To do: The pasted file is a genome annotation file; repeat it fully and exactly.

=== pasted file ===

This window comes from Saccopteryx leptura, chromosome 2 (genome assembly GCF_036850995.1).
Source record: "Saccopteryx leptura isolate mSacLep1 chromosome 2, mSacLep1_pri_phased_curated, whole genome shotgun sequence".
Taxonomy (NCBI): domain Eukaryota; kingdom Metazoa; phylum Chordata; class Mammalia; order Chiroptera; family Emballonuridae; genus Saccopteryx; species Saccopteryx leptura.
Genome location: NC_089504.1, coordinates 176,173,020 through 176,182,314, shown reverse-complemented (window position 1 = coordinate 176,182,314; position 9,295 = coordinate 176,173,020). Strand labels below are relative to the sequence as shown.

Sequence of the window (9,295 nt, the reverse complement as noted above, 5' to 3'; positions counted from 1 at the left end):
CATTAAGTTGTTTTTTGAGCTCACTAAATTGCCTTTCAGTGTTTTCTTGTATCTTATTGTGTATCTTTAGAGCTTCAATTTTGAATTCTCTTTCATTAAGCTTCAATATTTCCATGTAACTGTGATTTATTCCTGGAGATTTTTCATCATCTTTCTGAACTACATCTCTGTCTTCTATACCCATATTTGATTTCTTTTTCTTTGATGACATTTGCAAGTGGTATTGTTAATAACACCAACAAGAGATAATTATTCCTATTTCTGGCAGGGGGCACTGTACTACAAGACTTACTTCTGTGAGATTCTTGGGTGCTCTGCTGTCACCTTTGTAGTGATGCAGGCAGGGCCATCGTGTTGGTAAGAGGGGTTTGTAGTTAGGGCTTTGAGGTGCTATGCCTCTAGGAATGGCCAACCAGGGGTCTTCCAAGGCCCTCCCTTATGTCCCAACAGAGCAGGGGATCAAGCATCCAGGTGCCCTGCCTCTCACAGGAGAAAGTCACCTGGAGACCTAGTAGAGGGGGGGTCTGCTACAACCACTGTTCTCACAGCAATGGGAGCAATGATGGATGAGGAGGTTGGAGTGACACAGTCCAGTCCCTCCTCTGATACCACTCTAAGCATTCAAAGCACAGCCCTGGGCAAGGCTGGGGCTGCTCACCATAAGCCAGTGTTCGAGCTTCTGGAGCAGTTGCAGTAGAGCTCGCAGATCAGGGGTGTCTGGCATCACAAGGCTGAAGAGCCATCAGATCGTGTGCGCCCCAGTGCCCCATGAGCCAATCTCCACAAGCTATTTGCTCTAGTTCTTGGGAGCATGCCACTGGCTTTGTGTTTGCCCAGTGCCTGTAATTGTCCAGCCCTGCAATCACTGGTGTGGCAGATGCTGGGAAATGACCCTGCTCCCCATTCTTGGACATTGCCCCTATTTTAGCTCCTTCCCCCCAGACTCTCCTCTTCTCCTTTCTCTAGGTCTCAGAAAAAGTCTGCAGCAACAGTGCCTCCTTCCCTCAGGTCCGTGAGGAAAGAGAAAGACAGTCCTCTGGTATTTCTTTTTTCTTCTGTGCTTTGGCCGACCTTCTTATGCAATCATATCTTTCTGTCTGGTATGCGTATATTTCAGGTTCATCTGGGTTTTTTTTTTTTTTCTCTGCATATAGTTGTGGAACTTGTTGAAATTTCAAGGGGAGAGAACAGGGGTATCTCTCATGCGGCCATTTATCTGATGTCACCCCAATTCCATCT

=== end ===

This window comes from Saccopteryx leptura, chromosome 2 (genome assembly GCF_036850995.1).
Source record: "Saccopteryx leptura isolate mSacLep1 chromosome 2, mSacLep1_pri_phased_curated, whole genome shotgun sequence".
Taxonomy (NCBI): domain Eukaryota; kingdom Metazoa; phylum Chordata; class Mammalia; order Chiroptera; family Emballonuridae; genus Saccopteryx; species Saccopteryx leptura.
Genome location: NC_089504.1, coordinates 176,173,020 through 176,182,314, shown reverse-complemented (window position 1 = coordinate 176,182,314; position 9,295 = coordinate 176,173,020). Strand labels below are relative to the sequence as shown.

Sequence of the window (9,295 nt, the reverse complement as noted above, 5' to 3'; positions counted from 1 at the left end):
CATTAAGTTGTTTTTTGAGCTCACTAAATTGCCTTTCAGTGTTTTCTTGTATCTTATTGTGTATCTTTAGAGCTTCAATTTTGAATTCTCTTTCATTAAGCTTCAATATTTCCATGTAACTGTGATTTATTCCTGGAGATTTTTCATCATCTTTCTGAACTACATCTCTGTCTTCTATACCCATATTTGATTTCTTTTTCTTTGATGACATTTGCAAGTGGTATTGTTAATAACACCAACAAGAGATAATTATTCCTATTTCTGGCAGGGGGCACTGTACTACAAGACTTACTTCTGTGAGATTCTTGGGTGCTCTGCTGTCACCTTTGTAGTGATGCAGGCAGGGCCATCGTGTTGGTAAGAGGGGTTTGTAGTTAGGGCTTTGAGGTGCTATGCCTCTAGGAATGGCCAACCAGGGGTCTTCCAAGGCCCTCCCTTATGTCCCAACAGAGCAGGGGATCAAGCATCCAGGTGCCCTGCCTCTCACAGGAGAAAGTCACCTGGAGACCTAGTAGAGGGGGGGTCTGCTACAACCACTGTTCTCACAGCAATGGGAGCAATGATGGATGAGGAGGTTGGAGTGACACAGTCCAGTCCCTCCTCTGATACCACTCTAAGCATTCAAAGCACAGCCCTGGGCAAGGCTGGGGCTGCTCACCATAAGCCAGTGTTCGAGCTTCTGGAGCAGTTGCAGTAGAGCTCGCAGATCAGGGGTGTCTGGCATCACAAGGCTGAAGAGCCATCAGATCGTGTGCGCCCCAGTGCCCCATGAGCCAATCTCCACAAGCTATTTGCTCTAGTTCTTGGGAGCATGCCACTGGCTTTGTGTTTGCCCAGTGCCTGTAATTGTCCAGCCCTGCAATCACTGGTGTGGCAGATGCTGGGAAATGACCCTGCTCCCCATTCTTGGACATTGCCCCTATTTTAGCTCCTTCCCCCCAGACTCTCCTCTTCTCCTTTCTCTAGGTCTCAGAAAAAGTCTGCAGCAACAGTGCCTCCTTCCCTCAGGTCCGTGAGGAAAGAGAAAGACAGTCCTCTGGTATTTCTTTTTTCTTCTGTGCTTTGGCCGACCTTCTTATGCAATCATATCTTTCTGTCTGGTATGCGTATATTTCAGGTTCATCTGGGTTTTTTTTTTTTTTCTCTGCATATAGTTGTGGAACTTGTTGAAATTTCAAGGGGAGAGAACAGGGGTATCTCTCATGCGGCCATTTATCTGATGTCACCCCAATTCCATCT